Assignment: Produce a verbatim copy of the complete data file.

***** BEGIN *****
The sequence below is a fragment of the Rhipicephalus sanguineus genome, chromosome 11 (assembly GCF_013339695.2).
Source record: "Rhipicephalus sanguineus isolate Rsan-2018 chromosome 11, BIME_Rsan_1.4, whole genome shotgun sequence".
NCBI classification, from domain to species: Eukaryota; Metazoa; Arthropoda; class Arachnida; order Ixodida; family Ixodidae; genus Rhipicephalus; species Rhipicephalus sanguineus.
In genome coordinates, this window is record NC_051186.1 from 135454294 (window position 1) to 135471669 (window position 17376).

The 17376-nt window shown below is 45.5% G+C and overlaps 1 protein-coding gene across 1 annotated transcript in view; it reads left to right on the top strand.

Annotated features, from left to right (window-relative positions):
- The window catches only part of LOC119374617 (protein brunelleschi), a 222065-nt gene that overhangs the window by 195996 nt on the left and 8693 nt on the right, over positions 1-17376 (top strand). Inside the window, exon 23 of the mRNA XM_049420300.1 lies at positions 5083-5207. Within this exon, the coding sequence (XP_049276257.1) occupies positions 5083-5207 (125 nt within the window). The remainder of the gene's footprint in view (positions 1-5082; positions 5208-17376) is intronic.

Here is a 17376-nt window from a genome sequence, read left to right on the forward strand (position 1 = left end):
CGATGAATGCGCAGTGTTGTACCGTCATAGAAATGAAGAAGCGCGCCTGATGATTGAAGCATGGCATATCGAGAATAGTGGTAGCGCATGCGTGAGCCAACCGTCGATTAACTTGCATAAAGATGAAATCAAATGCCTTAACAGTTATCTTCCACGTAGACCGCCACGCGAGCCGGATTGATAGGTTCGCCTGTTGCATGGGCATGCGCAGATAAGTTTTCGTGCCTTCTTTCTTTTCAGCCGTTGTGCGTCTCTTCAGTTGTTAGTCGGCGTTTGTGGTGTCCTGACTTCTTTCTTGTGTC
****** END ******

The sequence below is a fragment of the Rhipicephalus sanguineus genome, chromosome 11 (assembly GCF_013339695.2).
Source record: "Rhipicephalus sanguineus isolate Rsan-2018 chromosome 11, BIME_Rsan_1.4, whole genome shotgun sequence".
NCBI classification, from domain to species: Eukaryota; Metazoa; Arthropoda; class Arachnida; order Ixodida; family Ixodidae; genus Rhipicephalus; species Rhipicephalus sanguineus.
In genome coordinates, this window is record NC_051186.1 from 135454294 (window position 1) to 135471669 (window position 17376).

The 17376-nt window shown below is 45.5% G+C and overlaps 1 protein-coding gene across 1 annotated transcript in view; it reads left to right on the top strand.

Annotated features, from left to right (window-relative positions):
- The window catches only part of LOC119374617 (protein brunelleschi), a 222065-nt gene that overhangs the window by 195996 nt on the left and 8693 nt on the right, over positions 1-17376 (top strand). Inside the window, exon 23 of the mRNA XM_049420300.1 lies at positions 5083-5207. Within this exon, the coding sequence (XP_049276257.1) occupies positions 5083-5207 (125 nt within the window). The remainder of the gene's footprint in view (positions 1-5082; positions 5208-17376) is intronic.

Here is a 17376-nt window from a genome sequence, read left to right on the forward strand (position 1 = left end):
CGATGAATGCGCAGTGTTGTACCGTCATAGAAATGAAGAAGCGCGCCTGATGATTGAAGCATGGCATATCGAGAATAGTGGTAGCGCATGCGTGAGCCAACCGTCGATTAACTTGCATAAAGATGAAATCAAATGCCTTAACAGTTATCTTCCACGTAGACCGCCACGCGAGCCGGATTGATAGGTTCGCCTGTTGCATGGGCATGCGCAGATAAGTTTTCGTGCCTTCTTTCTTTTCAGCCGTTGTGCGTCTCTTCAGTTGTTAGTCGGCGTTTGTGGTGTCCTGACTTCTTTCTTGTGTC